(Reuters) - Actor Jussie Smollett of the television drama "Empire" staged an attack on himself that appeared to have racist and homophobic overtones as a publicity stunt, Chicago police said on Thursday.
The 36-year-old, who is black and openly gay, was arrested and charged with lying to police in connection with the Jan. 29 incident, in which he paid two men $3,500 to strike him and put a noose around his neck, according to police.
Here is a brief list of other incidents in the United States involving discredited reports of racially motivated attacks:
December 2016 - Yasmin Seweid, 18, was charged with filing a false police report after telling police that three white men, yelling the name of then President-elect Donald Trump, had attacked her on a New York City subway for wearing a traditional Muslim head scarf.
January 2016 - Ariel Agudio, Asha Burwell and Alexis Briggs, former students at the State University of New York at Albany, were charged with false reporting and misdemeanor assault after claiming they were racially attacked on a bus by 12 to 20 people, including white men, according to reports by Times Union newspaper. University police accused the three students, who are black, of being the aggressors in the physical altercation and were dismissed from the school.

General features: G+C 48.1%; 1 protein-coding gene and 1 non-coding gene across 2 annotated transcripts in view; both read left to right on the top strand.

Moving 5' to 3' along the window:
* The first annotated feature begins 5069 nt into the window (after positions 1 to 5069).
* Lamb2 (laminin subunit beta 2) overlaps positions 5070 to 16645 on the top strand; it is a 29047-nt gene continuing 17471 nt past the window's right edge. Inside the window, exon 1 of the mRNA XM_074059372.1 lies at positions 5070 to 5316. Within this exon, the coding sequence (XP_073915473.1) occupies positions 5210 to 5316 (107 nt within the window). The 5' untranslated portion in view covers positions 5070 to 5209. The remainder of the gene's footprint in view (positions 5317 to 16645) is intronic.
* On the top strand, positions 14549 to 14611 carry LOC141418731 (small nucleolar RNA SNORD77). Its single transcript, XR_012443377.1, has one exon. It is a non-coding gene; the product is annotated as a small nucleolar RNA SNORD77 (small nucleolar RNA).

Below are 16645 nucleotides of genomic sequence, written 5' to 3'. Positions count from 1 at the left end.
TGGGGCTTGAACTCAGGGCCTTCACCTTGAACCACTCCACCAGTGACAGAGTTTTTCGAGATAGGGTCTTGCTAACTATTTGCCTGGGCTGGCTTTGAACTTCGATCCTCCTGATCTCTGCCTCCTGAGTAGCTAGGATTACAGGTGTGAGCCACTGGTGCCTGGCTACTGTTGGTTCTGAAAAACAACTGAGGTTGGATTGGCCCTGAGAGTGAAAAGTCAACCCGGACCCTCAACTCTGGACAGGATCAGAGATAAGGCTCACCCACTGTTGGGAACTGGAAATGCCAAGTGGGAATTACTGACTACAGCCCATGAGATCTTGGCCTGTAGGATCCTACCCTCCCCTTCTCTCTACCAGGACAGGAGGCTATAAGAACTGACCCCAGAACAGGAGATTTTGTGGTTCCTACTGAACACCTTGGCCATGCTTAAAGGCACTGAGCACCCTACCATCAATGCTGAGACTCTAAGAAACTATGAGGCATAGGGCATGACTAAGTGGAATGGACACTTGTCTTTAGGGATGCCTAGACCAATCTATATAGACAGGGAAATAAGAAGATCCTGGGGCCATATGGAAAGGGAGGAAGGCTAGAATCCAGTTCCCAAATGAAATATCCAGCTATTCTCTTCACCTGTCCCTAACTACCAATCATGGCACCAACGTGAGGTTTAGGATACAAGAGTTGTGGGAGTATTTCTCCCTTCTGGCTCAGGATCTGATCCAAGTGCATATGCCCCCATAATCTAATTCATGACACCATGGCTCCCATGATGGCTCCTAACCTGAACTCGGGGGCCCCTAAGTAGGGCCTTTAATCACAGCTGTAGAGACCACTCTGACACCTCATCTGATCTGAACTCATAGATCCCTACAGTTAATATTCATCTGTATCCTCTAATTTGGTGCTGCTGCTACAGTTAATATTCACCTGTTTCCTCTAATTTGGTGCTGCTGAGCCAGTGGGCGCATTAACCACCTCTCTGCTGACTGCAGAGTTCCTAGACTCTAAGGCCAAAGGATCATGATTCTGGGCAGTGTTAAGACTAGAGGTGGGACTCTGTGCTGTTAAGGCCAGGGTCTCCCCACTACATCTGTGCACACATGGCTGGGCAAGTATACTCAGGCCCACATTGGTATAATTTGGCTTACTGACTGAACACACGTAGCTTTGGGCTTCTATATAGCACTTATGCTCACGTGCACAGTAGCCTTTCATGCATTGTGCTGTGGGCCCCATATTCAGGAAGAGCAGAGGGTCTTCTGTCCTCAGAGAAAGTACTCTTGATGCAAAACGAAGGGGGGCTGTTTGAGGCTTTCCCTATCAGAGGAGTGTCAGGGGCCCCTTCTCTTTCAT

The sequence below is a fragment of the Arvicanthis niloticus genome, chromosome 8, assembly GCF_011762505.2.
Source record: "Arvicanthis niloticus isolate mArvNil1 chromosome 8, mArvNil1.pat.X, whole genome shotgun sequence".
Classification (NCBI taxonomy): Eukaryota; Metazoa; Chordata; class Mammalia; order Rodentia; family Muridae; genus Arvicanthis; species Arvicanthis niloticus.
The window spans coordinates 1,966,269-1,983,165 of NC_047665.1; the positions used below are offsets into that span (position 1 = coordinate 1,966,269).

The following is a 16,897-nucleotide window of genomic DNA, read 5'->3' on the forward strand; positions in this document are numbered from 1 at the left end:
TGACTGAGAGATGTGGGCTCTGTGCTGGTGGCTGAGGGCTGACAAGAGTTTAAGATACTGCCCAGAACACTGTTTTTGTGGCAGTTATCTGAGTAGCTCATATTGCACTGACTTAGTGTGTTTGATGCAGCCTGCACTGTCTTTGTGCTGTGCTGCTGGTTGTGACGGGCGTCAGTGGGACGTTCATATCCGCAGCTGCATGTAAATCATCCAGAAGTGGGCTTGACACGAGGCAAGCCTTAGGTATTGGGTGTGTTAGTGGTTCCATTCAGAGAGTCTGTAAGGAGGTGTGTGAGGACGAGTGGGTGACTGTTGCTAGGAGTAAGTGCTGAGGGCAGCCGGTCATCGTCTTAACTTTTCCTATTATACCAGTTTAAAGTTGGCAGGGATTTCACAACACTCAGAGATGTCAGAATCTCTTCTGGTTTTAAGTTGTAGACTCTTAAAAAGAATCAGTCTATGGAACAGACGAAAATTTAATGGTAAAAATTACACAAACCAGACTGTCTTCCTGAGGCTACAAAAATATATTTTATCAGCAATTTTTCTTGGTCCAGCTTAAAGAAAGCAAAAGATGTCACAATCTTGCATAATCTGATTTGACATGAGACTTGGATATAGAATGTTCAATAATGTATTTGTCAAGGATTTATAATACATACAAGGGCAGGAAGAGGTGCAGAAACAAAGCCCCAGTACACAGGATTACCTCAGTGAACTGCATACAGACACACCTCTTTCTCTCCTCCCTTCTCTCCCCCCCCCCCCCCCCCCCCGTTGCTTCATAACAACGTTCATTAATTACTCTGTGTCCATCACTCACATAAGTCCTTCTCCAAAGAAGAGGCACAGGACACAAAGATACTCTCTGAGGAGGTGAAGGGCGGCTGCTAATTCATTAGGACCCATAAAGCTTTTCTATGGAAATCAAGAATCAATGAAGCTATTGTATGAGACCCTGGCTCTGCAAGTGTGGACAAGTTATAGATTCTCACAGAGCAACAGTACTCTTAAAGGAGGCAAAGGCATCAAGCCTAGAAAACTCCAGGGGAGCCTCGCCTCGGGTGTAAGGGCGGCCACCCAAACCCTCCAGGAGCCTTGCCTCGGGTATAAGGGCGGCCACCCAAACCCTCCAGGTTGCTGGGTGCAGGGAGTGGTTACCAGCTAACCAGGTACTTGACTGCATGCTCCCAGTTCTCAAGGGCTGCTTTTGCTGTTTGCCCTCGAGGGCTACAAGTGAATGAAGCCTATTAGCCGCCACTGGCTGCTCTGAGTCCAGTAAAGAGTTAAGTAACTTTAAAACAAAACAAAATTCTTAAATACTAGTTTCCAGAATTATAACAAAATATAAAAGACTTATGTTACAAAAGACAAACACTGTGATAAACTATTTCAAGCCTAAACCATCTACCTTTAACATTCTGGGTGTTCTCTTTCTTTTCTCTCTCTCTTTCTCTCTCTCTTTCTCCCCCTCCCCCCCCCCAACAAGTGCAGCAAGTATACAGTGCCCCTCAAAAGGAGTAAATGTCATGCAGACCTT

October 2008 - Ashley Todd, a former volunteer for John McCain's 2008 presidential campaign, admitted to Pittsburgh police that she lied about being robbed and beaten by a black man after he saw a McCain bumpersticker on her car, according to reports by the Pittsburgh Post-Gazette. Todd, who is white, was sentenced to nine months of probation.
October 1994 - South Carolina native Susan Smith drowned her two young sons when she let her car roll into a nearby lake with the boys inside. Smith, who is white, had originally told police that the children had vanished when an armed black man forced his way into the car. She later confessed to the killings and was sentenced to life in prison.
November 1987 - Tawana Brawley, then 15, claimed she was kidnapped and raped by a gang of white men in Wappingers Falls, New York, who used charcoal to scratch racial slurs into her skin. A state grand jury found her story to be untrue and all the men who were accused in the attack were exonerated. Brawley, who is a black woman, insisted years later that her story was true.
Reporting by Gina Cherelus in New York; Editing by Matthew Lewis